It hasn’t been easy.  I’ve cried more nights than I care to admit to.  My husband has remained stoic but even he can’t hide the pain.  We’re having to make a decision that no person wants to make.  When is the right time?  Are we being selfish by waiting?  Is Gus happy?  We’re told time and again we’ll know but in my heart, I don’t know.  It’s scary.  I never expected to lose this beautiful soul in such a short time after we adopted him from the shelter – which is currently at almost two months shy of his September 23rd Gotcha Day.  It sucks and it’s something that I could wish on my worst enemy but we will work through it and we’ll make the best of whatever time we have left until Gus lets us know it’s time.

It’s Going to Cost Me What?!

You never expect to have to drop a whole load of money on a perfectly happy, healthy and mikabedactive young dog until that moment when it actually happens because they do something totally unexpected or a horrendous accident occurs.  This was the case last Thursday for us when our darling milk chocolate darling Mika decided that part of a Wubba’s tail, fleece tug and half of one of my bras (the side with the eye hooks) were perfectly edible and polished them off in the wee hours of the morning and I would have found out too late if I hadn’t stepped on a soggy bra (because I was lazy and left it on the floor the night previously) and realized something did NOT look right on it.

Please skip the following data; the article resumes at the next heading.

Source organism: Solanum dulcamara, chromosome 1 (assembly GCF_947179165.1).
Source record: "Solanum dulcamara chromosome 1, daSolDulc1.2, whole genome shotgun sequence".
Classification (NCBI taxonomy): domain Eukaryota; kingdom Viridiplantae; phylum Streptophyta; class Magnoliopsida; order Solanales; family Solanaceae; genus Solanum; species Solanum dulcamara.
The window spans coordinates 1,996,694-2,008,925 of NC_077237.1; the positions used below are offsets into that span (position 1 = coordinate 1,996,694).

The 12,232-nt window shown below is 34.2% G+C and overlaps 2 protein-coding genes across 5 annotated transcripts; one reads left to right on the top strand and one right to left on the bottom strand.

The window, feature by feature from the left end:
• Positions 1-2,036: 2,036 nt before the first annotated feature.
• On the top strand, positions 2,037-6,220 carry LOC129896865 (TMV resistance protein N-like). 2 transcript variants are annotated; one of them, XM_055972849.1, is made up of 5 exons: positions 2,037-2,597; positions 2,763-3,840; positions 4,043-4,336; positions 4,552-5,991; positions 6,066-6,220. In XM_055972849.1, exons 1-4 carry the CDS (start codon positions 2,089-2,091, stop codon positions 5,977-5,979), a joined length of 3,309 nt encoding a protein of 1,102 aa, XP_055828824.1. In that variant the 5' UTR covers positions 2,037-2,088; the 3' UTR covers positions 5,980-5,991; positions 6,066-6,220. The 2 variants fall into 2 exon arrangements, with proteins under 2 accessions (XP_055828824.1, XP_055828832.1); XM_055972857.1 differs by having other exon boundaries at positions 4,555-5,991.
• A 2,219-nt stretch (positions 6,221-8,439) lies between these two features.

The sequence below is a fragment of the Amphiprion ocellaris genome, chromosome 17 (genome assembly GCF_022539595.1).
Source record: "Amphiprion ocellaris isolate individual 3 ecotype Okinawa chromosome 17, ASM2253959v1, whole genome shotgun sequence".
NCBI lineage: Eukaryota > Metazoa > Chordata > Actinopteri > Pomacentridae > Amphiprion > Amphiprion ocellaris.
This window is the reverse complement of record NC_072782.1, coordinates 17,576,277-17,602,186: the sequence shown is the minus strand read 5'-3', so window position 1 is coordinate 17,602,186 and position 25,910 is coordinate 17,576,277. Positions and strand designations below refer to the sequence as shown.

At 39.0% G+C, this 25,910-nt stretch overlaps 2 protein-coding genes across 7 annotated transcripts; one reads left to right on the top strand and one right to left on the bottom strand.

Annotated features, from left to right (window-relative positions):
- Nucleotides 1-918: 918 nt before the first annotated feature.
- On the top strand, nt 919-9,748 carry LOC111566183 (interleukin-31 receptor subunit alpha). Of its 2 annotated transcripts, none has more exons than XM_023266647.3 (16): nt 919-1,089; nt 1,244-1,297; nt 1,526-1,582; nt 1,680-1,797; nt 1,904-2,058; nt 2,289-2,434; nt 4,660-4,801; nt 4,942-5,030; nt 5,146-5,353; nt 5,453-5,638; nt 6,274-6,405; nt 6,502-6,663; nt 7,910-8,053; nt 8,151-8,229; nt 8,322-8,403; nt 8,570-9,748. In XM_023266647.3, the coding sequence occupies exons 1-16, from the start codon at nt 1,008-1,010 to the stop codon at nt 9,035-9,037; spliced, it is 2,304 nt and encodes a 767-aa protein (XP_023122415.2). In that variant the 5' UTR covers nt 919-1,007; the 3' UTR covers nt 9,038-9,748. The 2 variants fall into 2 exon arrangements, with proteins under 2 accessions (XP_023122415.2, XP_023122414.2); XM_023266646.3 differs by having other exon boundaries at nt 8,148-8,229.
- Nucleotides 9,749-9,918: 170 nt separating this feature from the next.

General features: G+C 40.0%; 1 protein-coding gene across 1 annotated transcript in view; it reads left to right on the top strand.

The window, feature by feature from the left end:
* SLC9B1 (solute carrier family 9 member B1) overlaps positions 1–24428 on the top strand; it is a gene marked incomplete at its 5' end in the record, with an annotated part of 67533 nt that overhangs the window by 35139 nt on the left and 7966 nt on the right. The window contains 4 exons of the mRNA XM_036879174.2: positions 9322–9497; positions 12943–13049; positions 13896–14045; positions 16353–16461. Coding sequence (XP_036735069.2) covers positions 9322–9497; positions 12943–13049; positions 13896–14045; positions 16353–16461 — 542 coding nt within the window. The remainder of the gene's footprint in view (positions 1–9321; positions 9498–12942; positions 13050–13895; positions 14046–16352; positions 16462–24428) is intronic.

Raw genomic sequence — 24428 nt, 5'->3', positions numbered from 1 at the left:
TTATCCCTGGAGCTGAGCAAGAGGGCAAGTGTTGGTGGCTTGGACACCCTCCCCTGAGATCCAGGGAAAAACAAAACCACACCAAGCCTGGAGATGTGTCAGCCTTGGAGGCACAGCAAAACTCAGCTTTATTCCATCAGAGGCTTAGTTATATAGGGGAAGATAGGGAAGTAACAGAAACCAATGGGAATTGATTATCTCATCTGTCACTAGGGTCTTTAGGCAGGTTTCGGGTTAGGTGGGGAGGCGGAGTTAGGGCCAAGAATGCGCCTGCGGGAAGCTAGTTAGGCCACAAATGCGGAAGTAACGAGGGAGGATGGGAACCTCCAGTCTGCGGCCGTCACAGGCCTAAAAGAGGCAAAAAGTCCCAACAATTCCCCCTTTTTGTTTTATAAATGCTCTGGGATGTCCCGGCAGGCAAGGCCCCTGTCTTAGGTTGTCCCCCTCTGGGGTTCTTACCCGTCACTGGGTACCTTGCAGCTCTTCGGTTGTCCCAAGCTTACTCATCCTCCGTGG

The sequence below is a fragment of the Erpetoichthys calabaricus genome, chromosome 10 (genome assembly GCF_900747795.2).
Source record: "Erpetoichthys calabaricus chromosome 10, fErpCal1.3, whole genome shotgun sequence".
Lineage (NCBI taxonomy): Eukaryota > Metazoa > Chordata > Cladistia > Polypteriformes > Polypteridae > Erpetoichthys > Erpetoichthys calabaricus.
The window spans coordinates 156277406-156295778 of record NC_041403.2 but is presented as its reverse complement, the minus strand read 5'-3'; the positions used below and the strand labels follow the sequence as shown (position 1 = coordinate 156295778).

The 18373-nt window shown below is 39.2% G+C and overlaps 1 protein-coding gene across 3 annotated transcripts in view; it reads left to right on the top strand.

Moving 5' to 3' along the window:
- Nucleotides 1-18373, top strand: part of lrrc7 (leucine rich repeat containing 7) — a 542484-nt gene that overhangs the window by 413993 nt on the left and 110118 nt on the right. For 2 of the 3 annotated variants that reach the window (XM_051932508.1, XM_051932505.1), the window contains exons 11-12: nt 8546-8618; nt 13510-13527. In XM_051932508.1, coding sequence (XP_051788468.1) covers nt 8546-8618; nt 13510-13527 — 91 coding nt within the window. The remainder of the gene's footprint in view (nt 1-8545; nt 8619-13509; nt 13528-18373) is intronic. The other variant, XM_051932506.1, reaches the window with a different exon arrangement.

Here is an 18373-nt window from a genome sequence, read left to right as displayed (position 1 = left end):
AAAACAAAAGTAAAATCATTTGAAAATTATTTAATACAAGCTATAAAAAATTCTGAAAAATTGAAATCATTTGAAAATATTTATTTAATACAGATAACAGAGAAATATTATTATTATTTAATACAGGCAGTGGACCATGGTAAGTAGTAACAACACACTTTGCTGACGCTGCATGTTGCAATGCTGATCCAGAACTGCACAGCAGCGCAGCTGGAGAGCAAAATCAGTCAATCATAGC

My husband and I figured we could get her to vomit it back up with peroxide – especially since she’s notorious for eating stuffing from stuffy toys (and the reason she is banned from them too!) – and so we weren’t worried too at that time.  My husband and I both worked for one or the other (or both of us!) to get out of work, however, and get her into the vet’s office if we couldn’t get her to vomit.  I tried the peroxide when I got home from work since I hadn’t been gone too long since she ingested the items but she failed to throw the items up.

I called the clinic to warn them that I was on my way up (I actually said, because of Mika’s history for needing x-rays for pulling these stunts that “Mika needed another dose of radiation because it had been far too long and she needed a recharge for her super powers.”) and what I suspected.  X-rays were ordered the second we got into the room after her vitals were checked – which showed a slightly elevated temperature of 102 degrees.  Sure as the fact that the sun rises and sets every day, the metal from the bra showed up on x-rays.  I cringed knowing exactly what it meant and how bad the estimate would be.